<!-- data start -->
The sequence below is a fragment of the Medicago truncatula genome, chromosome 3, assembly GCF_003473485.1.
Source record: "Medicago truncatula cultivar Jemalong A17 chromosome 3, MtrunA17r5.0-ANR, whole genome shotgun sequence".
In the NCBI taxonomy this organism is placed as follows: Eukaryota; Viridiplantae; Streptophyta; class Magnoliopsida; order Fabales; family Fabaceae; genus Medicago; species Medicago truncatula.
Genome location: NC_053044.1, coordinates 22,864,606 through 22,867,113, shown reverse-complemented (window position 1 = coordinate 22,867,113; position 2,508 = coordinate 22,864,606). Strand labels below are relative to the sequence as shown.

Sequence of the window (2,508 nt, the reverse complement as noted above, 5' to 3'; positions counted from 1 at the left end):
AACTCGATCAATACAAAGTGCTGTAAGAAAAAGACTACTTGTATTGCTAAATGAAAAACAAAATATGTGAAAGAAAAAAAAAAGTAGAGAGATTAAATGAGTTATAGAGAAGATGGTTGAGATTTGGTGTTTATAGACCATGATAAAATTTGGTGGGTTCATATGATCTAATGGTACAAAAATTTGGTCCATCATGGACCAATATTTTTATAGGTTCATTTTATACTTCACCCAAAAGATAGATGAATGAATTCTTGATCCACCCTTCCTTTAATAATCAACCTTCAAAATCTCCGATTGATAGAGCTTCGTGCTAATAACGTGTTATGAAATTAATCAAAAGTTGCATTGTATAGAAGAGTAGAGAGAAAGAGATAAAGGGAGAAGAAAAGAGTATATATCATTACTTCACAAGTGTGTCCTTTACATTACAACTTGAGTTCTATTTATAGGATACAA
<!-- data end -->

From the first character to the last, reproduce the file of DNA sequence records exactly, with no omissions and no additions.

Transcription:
The sequence below is a fragment of the Medicago truncatula genome, chromosome 3, assembly GCF_003473485.1.
Source record: "Medicago truncatula cultivar Jemalong A17 chromosome 3, MtrunA17r5.0-ANR, whole genome shotgun sequence".
In the NCBI taxonomy this organism is placed as follows: Eukaryota; Viridiplantae; Streptophyta; class Magnoliopsida; order Fabales; family Fabaceae; genus Medicago; species Medicago truncatula.
Genome location: NC_053044.1, coordinates 22,864,606 through 22,867,113, shown reverse-complemented (window position 1 = coordinate 22,867,113; position 2,508 = coordinate 22,864,606). Strand labels below are relative to the sequence as shown.

Sequence of the window (2,508 nt, the reverse complement as noted above, 5' to 3'; positions counted from 1 at the left end):
AACTCGATCAATACAAAGTGCTGTAAGAAAAAGACTACTTGTATTGCTAAATGAAAAACAAAATATGTGAAAGAAAAAAAAAAGTAGAGAGATTAAATGAGTTATAGAGAAGATGGTTGAGATTTGGTGTTTATAGACCATGATAAAATTTGGTGGGTTCATATGATCTAATGGTACAAAAATTTGGTCCATCATGGACCAATATTTTTATAGGTTCATTTTATACTTCACCCAAAAGATAGATGAATGAATTCTTGATCCACCCTTCCTTTAATAATCAACCTTCAAAATCTCCGATTGATAGAGCTTCGTGCTAATAACGTGTTATGAAATTAATCAAAAGTTGCATTGTATAGAAGAGTAGAGAGAAAGAGATAAAGGGAGAAGAAAAGAGTATATATCATTACTTCACAAGTGTGTCCTTTACATTACAACTTGAGTTCTATTTATAGGATACAA